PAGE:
The Latest: Israel gives police free hand on shrine security

A Palestinian man walks towards a metal detector at the Al Aqsa Mosque compound in Jerusalem’s Old City, Wednesday, July 19, 2017. A dispute over metal detectors has escalated into a new showdown between Israel and the Muslim world over the contested Jerusalem shrine that has been at the center of violent confrontations in the past. (AP Photo/Oded Balilty)

(AP) — The Latest on developments in Israel (all times local):

9:30 a.m.

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A spokesman has confirmed reports that Israel’s government has decided not to overrule an earlier police decision to install metal detectors at a contested Jerusalem holy shrine.

Spokesman David Keyes says the decision was made early Friday by Israel’s security Cabinet after an overnight meeting.

The decision to defer to police came amid reports of disagreement among Israel’s security services about the need for the metal detectors, which were installed after Palestinian gunmen carried out a deadly attack from the shrine last week.

Muslims have called for mass protests later Friday.

The military and the Shin Bet security services, which deal directly with Palestinians, were reportedly opposed to the devices.

The Cabinet decision came despite appeals by Israel’s security ally Jordan, custodian of the shrine, to remove the detectors.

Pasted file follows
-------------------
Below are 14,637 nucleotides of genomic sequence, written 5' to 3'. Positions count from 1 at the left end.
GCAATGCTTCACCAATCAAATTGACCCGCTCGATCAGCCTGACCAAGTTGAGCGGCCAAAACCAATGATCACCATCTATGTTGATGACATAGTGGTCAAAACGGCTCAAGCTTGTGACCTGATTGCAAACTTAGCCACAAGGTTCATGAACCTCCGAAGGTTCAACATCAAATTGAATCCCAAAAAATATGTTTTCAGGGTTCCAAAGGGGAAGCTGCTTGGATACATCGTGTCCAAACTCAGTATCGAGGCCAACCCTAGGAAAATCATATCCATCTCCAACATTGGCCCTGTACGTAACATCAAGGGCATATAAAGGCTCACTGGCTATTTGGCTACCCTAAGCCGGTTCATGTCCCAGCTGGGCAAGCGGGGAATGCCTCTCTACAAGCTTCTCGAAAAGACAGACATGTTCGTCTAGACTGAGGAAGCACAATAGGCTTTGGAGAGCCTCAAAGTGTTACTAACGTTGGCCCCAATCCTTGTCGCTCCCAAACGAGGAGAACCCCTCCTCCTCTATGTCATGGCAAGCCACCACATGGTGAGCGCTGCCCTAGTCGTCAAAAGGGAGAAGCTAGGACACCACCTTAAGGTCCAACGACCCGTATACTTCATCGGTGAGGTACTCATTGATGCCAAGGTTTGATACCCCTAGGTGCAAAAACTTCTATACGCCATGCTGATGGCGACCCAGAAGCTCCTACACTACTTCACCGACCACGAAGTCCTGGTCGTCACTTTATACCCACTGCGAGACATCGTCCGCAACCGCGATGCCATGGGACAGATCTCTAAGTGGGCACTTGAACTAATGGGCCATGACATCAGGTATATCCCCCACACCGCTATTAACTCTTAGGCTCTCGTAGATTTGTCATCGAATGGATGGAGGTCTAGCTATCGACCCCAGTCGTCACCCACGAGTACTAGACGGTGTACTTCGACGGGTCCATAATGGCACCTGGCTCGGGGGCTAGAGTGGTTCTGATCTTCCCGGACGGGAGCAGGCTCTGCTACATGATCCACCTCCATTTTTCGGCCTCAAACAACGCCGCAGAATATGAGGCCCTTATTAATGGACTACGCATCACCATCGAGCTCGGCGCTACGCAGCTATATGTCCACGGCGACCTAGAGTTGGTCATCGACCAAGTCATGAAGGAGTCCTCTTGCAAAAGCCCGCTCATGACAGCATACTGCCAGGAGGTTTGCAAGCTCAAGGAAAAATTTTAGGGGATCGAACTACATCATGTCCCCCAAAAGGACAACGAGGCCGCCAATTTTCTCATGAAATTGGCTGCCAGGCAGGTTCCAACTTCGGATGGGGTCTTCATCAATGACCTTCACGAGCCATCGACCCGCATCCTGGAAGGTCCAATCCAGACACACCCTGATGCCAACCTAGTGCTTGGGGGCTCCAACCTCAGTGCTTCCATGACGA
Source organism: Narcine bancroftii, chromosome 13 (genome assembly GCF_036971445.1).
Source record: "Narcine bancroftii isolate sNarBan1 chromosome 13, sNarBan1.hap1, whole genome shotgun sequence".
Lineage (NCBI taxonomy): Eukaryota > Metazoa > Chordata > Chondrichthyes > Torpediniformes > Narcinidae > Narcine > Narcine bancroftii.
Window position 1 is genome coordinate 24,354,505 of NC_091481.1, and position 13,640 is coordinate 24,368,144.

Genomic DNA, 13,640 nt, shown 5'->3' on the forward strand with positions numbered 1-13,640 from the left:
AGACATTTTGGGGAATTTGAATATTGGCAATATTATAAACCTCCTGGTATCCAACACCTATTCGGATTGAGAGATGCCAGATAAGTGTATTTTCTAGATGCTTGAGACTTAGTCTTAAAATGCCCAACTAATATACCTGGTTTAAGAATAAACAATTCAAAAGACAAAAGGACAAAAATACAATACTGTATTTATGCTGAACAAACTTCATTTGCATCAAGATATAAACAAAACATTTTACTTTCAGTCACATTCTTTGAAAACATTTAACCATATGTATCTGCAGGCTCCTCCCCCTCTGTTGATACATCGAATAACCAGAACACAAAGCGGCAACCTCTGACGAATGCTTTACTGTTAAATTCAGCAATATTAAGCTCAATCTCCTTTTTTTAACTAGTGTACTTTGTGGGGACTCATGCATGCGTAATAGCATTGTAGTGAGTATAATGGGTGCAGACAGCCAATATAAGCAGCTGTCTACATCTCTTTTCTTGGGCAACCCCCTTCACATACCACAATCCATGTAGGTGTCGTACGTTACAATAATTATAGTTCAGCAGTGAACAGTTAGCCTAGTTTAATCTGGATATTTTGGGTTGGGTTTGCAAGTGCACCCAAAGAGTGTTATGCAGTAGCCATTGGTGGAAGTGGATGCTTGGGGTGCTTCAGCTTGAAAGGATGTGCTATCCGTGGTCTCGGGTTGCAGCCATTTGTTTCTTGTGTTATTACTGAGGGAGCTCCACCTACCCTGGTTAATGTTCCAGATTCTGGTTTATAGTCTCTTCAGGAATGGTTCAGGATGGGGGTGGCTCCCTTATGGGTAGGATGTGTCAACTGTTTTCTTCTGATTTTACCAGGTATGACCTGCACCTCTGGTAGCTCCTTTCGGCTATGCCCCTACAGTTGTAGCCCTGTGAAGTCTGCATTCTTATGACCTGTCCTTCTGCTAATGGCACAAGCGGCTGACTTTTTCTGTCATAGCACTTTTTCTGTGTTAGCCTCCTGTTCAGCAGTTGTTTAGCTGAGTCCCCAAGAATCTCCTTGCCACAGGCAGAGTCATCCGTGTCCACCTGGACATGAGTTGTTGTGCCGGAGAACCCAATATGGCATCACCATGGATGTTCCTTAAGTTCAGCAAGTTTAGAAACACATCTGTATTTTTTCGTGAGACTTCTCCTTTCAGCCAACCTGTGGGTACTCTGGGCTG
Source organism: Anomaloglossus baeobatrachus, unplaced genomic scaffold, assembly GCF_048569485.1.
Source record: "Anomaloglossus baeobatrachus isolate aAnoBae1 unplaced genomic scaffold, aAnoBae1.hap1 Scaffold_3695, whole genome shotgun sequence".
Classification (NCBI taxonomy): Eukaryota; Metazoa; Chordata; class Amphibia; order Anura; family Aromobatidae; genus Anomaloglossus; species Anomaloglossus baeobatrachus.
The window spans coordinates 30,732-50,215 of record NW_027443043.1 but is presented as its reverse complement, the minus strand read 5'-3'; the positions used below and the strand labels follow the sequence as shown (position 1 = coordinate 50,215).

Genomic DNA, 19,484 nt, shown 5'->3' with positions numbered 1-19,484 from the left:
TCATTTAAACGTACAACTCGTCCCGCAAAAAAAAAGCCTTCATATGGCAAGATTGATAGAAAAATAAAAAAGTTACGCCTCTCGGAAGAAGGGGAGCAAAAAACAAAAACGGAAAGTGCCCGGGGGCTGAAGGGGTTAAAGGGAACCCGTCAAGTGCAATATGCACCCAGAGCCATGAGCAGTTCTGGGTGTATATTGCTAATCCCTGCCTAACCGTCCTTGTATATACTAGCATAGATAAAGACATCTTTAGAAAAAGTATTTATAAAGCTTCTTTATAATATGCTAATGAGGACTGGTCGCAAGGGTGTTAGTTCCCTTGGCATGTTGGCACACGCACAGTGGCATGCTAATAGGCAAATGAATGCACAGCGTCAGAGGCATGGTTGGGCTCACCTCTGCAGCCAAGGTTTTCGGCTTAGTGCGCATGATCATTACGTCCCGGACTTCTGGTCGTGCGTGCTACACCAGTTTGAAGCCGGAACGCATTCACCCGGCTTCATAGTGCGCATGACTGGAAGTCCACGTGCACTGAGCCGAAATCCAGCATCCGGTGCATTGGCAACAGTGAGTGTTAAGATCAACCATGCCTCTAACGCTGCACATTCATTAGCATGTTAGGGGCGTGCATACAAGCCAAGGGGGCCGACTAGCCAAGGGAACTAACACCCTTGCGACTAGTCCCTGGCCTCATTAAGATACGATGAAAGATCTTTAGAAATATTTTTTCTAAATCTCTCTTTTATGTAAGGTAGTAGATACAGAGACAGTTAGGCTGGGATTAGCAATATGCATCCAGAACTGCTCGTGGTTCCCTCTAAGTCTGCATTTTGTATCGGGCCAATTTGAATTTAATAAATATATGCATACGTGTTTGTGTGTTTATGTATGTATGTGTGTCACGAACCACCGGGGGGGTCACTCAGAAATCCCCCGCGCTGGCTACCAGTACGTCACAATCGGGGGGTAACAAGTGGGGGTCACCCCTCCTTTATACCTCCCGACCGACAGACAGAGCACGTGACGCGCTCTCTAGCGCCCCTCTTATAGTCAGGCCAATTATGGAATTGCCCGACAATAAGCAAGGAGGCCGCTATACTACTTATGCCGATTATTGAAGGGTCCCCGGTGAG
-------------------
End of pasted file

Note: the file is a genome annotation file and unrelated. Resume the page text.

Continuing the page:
9:15 a.m.

An advocacy group says Israeli police have detained 10 prominent Palestinian activists in Jerusalem, including the leader of Palestinian President Mahmoud Abbas’ Fatah movement in the city.

The Palestinian Prisoners Club says the city’s Fatah chief, Hatem Abdel Khader, was among those detained.

Israeli police were not available for comment.

The detentions came ahead of expected Palestinian mass protests over Israel’s decision to install metal detectors at a contested holy site in Jerusalem. Muslim leaders have urged worshippers to pray in the streets Friday rather than walk through metal detectors.

Israel installed the devices after Palestinian gunmen launched a deadly attack from there.

Muslim leaders allege the metal detectors are part of a purported Israeli attempt to expand control over the site.

Israel has denied such allegations.


8 a.m.

An Israeli police spokesman says police are banning Muslim men under the age of 50 from a contested Jerusalem shrine ahead of feared mass protests over the installation of metal detectors there.

Police spokesman Micky Rosenfeld said Friday that reinforcements are being deployed in and around Jerusalem’s Old City, where the walled shrine is located.

He says: “Police and border police units mobilized in all areas and neighborhoods.”

Muslim leaders have called for mass protests at Friday noon prayers. They urged worshippers to pray outside the shrine rather than submit to security procedures.

The shrine is revered by Muslims and Jews. Muslim leaders allege Israel is trying to expand its control there by installing the security devices. Police took the action after Palestinians launched a deadly attack from there.